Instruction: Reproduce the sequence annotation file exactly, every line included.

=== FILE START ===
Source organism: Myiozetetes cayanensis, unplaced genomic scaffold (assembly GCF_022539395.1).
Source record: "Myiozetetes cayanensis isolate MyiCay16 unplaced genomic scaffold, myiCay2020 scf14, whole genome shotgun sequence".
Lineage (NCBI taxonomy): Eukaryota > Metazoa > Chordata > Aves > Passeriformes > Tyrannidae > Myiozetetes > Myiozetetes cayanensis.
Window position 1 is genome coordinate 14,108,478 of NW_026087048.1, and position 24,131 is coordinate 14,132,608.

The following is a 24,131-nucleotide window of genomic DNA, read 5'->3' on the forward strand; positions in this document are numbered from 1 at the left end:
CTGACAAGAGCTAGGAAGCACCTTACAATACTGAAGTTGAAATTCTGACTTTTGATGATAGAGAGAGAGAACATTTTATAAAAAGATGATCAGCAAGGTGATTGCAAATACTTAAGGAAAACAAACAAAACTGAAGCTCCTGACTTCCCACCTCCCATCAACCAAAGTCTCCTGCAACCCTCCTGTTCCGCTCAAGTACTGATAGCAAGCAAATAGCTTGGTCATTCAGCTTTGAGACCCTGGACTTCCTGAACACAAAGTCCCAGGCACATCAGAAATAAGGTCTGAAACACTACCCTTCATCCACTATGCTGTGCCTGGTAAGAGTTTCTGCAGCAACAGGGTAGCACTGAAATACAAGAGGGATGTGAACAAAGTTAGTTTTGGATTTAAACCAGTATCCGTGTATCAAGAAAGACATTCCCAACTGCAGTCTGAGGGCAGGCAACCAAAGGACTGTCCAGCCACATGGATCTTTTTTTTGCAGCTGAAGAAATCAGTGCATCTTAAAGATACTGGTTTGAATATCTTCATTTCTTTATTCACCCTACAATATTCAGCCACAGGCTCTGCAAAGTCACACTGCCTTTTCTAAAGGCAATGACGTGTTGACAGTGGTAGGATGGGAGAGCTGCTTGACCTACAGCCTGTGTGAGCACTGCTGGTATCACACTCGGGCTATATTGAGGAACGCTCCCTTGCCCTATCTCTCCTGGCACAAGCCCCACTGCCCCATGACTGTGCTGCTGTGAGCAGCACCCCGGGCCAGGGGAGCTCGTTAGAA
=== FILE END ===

Source organism: Myiozetetes cayanensis, unplaced genomic scaffold (assembly GCF_022539395.1).
Source record: "Myiozetetes cayanensis isolate MyiCay16 unplaced genomic scaffold, myiCay2020 scf14, whole genome shotgun sequence".
Lineage (NCBI taxonomy): Eukaryota > Metazoa > Chordata > Aves > Passeriformes > Tyrannidae > Myiozetetes > Myiozetetes cayanensis.
Window position 1 is genome coordinate 14,108,478 of NW_026087048.1, and position 24,131 is coordinate 14,132,608.

The following is a 24,131-nucleotide window of genomic DNA, read 5'->3' on the forward strand; positions in this document are numbered from 1 at the left end:
CTGACAAGAGCTAGGAAGCACCTTACAATACTGAAGTTGAAATTCTGACTTTTGATGATAGAGAGAGAGAACATTTTATAAAAAGATGATCAGCAAGGTGATTGCAAATACTTAAGGAAAACAAACAAAACTGAAGCTCCTGACTTCCCACCTCCCATCAACCAAAGTCTCCTGCAACCCTCCTGTTCCGCTCAAGTACTGATAGCAAGCAAATAGCTTGGTCATTCAGCTTTGAGACCCTGGACTTCCTGAACACAAAGTCCCAGGCACATCAGAAATAAGGTCTGAAACACTACCCTTCATCCACTATGCTGTGCCTGGTAAGAGTTTCTGCAGCAACAGGGTAGCACTGAAATACAAGAGGGATGTGAACAAAGTTAGTTTTGGATTTAAACCAGTATCCGTGTATCAAGAAAGACATTCCCAACTGCAGTCTGAGGGCAGGCAACCAAAGGACTGTCCAGCCACATGGATCTTTTTTTTGCAGCTGAAGAAATCAGTGCATCTTAAAGATACTGGTTTGAATATCTTCATTTCTTTATTCACCCTACAATATTCAGCCACAGGCTCTGCAAAGTCACACTGCCTTTTCTAAAGGCAATGACGTGTTGACAGTGGTAGGATGGGAGAGCTGCTTGACCTACAGCCTGTGTGAGCACTGCTGGTATCACACTCGGGCTATATTGAGGAACGCTCCCTTGCCCTATCTCTCCTGGCACAAGCCCCACTGCCCCATGACTGTGCTGCTGTGAGCAGCACCCCGGGCCAGGGGAGCTCGTTAGAA